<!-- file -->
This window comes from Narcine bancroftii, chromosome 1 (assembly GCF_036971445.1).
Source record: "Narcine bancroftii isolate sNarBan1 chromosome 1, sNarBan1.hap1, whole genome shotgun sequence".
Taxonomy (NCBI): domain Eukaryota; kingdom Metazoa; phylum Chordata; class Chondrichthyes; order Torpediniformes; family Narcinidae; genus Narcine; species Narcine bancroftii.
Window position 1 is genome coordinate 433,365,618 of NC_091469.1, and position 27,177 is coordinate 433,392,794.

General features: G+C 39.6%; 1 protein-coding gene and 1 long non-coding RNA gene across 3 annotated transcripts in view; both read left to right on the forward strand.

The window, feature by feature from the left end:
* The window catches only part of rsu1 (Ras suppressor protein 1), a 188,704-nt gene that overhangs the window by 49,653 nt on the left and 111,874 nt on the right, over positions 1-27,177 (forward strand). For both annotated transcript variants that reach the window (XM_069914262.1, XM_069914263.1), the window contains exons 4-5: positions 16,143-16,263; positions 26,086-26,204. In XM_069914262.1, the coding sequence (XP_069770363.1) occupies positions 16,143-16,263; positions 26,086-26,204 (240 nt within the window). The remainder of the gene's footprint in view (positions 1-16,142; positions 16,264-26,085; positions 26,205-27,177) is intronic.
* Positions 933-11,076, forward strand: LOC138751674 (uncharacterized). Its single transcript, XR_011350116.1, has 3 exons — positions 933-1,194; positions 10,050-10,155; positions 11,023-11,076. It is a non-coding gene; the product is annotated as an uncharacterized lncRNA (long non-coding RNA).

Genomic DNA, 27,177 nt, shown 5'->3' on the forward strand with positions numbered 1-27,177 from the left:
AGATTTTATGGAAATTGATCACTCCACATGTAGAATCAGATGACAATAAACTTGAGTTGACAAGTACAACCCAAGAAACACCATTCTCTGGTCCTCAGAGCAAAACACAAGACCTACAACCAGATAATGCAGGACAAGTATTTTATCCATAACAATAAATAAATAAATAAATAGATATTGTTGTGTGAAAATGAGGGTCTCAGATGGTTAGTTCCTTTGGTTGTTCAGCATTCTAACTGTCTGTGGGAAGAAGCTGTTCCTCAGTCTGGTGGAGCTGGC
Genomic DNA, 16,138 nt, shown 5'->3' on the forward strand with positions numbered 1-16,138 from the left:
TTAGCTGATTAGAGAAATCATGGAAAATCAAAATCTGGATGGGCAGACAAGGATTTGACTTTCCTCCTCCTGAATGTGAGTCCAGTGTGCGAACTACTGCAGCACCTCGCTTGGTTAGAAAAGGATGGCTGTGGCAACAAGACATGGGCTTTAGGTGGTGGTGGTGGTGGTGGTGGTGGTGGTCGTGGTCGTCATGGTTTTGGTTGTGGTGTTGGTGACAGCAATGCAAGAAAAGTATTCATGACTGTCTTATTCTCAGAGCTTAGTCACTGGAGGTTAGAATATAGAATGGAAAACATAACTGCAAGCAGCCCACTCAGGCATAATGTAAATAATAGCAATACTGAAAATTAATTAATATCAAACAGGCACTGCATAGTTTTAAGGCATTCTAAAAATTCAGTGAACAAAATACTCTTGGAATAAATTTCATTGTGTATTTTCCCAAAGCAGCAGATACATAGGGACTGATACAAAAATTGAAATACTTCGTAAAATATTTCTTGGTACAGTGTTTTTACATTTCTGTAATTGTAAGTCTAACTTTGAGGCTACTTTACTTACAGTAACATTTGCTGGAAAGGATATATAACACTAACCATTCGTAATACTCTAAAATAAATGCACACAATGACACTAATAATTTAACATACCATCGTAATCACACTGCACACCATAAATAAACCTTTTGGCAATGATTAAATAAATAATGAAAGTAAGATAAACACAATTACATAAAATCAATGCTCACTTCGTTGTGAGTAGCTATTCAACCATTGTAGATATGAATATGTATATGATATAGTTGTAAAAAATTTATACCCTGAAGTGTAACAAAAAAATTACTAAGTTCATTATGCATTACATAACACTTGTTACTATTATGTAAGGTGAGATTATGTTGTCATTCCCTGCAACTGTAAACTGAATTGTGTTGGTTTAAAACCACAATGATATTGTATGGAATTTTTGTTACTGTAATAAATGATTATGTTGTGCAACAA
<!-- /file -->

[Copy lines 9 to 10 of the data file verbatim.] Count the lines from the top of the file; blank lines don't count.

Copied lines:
Genomic DNA, 27,177 nt, shown 5'->3' on the forward strand with positions numbered 1-27,177 from the left:
AGATTTTATGGAAATTGATCACTCCACATGTAGAATCAGATGACAATAAACTTGAGTTGACAAGTACAACCCAAGAAACACCATTCTCTGGTCCTCAGAGCAAAACACAAGACCTACAACCAGATAATGCAGGACAAGTATTTTATCCATAACAATAAATAAATAAATAAATAGATATTGTTGTGTGAAAATGAGGGTCTCAGATGGTTAGTTCCTTTGGTTGTTCAGCATTCTAACTGTCTGTGGGAAGAAGCTGTTCCTCAGTCTGGTGGAGCTGGC